Dam owners are responsible to regularly inspect your dam; maintain your dam in a safe condition; obtain training to ensure knowledge of current laws, regulations and industry trends; and to become knowledgeable about the risks and liabilities associated with dam ownership. You could be found liable should your structure fail and cause loss of life or damage to property of others.
The following materials have been developed by the Dam Safety Division or collected from other sources and reflect a portion of the body of knowledge that dam owners are expected to obtain.
This template manual provides a framework for owners to compile pertinent information on their dam, including regular maintenance, inspection and operation expectations, record-keeping policies, permits and other materials. It is intended that owners will modify the template to meet their specific needs and the conditions at their dam. Download the Operation, Maintenance, and Inspection Manual Template.
ASDSO has compiled a number of fact sheets that provide guidance on specific issues many dam owners face. Download the Dam Owner Fact Sheet Booklet.
This “Pocket Safety Guide for Dams and Impoundments” was developed for dam owners, inspectors and other people as a quick reference when assessing dams and impoundments. Download the Pocket Safety Guide for Dams and Impoundments.
This archived webinar has been made available free of charge by the Association of State Dam Safety Officials and introduces the basics of performing a dam inspection. Access the Introduction to Inspecting Dams for Owners and Operators Webinar.
The dam owner is liable for the damages resulting from a dam's mis-operation or failure that would result in a sudden release of water downstream. In assessing the legal liability for a dam failure, there are two basic theories that are used, strict liability and negligence.
The theory of strict liability essentially imposes liability as a risk of doing business and is derived from the old English case of Rylands v. Fletcher. In this case, a dam and reservoir were constructed by the defendants on a parcel of property with the owner's permission. A shaft gave way and caused the impounded water to destroy the plaintiff's property. The court ruled for the plaintiff, holding that when one brings onto his land, and collects and keeps there anything likely to do mischief, if it escapes, and it is a non- natural use of the land, he must keep it at his peril. The rule is that a defendant is liable when he damages another by a thing or activity unduly dangerous, in light of the place and its surroundings.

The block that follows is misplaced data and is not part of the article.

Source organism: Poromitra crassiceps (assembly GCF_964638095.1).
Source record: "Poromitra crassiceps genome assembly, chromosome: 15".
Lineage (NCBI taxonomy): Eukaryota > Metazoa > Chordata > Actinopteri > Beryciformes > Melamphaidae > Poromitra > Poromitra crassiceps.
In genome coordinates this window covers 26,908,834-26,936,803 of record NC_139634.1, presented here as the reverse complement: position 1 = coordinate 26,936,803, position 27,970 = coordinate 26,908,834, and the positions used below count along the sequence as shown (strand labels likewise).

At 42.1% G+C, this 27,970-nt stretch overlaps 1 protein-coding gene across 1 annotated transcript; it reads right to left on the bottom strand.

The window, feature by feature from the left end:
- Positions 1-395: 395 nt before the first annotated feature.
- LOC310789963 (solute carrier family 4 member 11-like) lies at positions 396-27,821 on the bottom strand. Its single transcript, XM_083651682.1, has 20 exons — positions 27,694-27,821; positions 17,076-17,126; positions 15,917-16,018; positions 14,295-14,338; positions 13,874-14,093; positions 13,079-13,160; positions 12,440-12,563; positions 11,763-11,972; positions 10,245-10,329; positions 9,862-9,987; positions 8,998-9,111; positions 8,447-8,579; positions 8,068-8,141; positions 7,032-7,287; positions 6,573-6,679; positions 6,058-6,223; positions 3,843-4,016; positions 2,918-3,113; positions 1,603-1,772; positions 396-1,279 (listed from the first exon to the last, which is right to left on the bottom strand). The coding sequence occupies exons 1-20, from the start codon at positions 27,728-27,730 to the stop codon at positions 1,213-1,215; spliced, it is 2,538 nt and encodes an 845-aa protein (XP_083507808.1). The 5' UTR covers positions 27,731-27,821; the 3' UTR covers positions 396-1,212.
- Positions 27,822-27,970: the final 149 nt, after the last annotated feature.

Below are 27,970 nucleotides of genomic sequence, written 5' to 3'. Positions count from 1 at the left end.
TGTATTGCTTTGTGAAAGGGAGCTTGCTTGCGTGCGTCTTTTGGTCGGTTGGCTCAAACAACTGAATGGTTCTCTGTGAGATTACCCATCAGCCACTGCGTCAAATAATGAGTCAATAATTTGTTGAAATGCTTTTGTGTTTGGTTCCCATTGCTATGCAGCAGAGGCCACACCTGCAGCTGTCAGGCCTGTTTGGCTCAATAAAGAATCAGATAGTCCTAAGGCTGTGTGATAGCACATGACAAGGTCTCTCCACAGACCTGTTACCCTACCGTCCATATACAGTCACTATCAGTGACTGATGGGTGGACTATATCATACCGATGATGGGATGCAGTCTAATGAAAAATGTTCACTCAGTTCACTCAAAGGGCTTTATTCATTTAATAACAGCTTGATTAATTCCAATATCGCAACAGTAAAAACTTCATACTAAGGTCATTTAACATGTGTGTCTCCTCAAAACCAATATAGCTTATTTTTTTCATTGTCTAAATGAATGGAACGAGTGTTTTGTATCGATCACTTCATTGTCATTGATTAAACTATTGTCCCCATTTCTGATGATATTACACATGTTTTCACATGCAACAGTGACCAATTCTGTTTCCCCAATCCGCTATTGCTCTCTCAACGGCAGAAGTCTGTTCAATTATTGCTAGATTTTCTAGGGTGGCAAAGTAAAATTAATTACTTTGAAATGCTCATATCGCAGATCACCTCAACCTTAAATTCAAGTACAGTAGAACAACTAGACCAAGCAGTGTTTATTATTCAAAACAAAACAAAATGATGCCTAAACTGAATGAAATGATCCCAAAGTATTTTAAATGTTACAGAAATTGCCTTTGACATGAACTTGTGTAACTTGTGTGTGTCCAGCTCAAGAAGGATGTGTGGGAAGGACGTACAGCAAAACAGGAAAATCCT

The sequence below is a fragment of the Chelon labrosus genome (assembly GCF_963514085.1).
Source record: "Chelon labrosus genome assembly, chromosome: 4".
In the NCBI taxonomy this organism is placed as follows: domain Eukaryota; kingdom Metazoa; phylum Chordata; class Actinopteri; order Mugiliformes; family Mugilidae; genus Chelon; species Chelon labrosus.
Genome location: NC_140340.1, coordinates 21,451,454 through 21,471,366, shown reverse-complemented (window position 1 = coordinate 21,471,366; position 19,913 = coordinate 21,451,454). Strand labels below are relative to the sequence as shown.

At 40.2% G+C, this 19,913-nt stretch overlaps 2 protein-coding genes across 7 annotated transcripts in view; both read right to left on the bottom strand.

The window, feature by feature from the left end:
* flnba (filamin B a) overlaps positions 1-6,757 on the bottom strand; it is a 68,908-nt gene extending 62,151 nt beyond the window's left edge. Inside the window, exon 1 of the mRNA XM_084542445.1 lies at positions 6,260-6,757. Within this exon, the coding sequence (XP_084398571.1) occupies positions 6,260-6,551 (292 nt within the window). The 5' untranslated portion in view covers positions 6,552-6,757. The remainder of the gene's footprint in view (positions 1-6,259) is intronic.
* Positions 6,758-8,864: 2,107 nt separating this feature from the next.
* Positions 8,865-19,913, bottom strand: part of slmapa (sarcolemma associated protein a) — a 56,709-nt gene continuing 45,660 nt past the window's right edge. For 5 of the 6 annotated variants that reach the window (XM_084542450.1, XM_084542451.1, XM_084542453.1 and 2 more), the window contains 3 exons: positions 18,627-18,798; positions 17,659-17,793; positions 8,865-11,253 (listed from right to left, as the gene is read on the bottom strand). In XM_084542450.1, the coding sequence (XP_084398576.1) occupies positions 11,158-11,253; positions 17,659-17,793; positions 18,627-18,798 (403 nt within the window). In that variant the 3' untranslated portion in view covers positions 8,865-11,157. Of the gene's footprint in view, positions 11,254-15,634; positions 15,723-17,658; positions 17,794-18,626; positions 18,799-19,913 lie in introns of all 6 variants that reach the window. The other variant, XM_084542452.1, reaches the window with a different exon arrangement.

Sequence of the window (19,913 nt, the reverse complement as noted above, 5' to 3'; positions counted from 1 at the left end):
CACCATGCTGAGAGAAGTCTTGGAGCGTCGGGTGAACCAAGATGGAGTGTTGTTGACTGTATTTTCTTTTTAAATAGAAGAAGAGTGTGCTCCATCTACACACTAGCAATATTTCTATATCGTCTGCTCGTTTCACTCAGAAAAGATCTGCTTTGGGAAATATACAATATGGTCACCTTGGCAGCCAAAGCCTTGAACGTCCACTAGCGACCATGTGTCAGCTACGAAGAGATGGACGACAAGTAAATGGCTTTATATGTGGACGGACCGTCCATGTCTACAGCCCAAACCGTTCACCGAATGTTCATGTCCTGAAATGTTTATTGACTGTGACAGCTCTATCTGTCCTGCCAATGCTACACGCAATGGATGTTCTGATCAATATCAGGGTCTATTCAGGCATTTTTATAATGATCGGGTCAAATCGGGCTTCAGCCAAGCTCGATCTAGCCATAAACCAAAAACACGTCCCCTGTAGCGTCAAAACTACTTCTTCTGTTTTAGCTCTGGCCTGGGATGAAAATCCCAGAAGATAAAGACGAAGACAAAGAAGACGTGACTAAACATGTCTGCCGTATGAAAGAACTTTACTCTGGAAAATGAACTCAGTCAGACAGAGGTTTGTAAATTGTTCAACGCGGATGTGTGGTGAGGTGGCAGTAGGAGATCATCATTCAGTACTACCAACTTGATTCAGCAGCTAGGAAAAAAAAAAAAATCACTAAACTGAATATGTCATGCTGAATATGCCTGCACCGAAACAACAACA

The concept of strict liability has been extended widely to activities that are considered abnormally dangerous. The basis for this is the risk of harm and potential magnitude of that harm. Factors to be considered in strict liability include the degree of risk, the potential gravity of harm should the risk materialize, the exercise of reasonable care, whether or not the activity is one of common usage, the appropriateness of the activity to the locality, and its value to the community.
The alternative theory of liability is one of negligence, which is the most commonly utilized cause of action in tort litigation. Negligence is generally defined in terms of failure to exercise the standard of care of a reasonable person under similar circumstances. This standard in turn is based on the reasonable foreseeability of the risk. It is important to emphasize that the ultimate question though is, whether in light of that forseeability, how a reasonable person would have acted taking into account the potential magnitude of harm and the alternatives available. Thus, negligence can consist of a failure to act, or the failure to act in a reasonable manner.
In Maryland, the General Assembly has added statutory requirements on top of the Common law strict liability and negligence doctrines. Construction and repair of dams require state permits and those permits contain specific conditions for maintenance. Size, location, design, and public safety are all issues addressed by State law and regulations. The Administration may order structures built without permission to be drained or removed.
Professor Denis Binder (Chapman University, Dale E. Fowler School of Law) has prepared the following documents that further explain the concepts of liability as it pertains to dam owners. Download "Legal Liability for Dam Failures."
Download “Emergency Action Plans, A Legal and Practical Blueprint."
For more information, you may call us at (410) 537-3538 or reach us at our mailing address:
Dam Safety DivisionWater Management AdministrationMaryland Department of the Environment
1800 Washington Boulevard, Ste. 440Baltimore, Maryland 21230-1708
1800 Washington Boulevard, Baltimore, MD 21230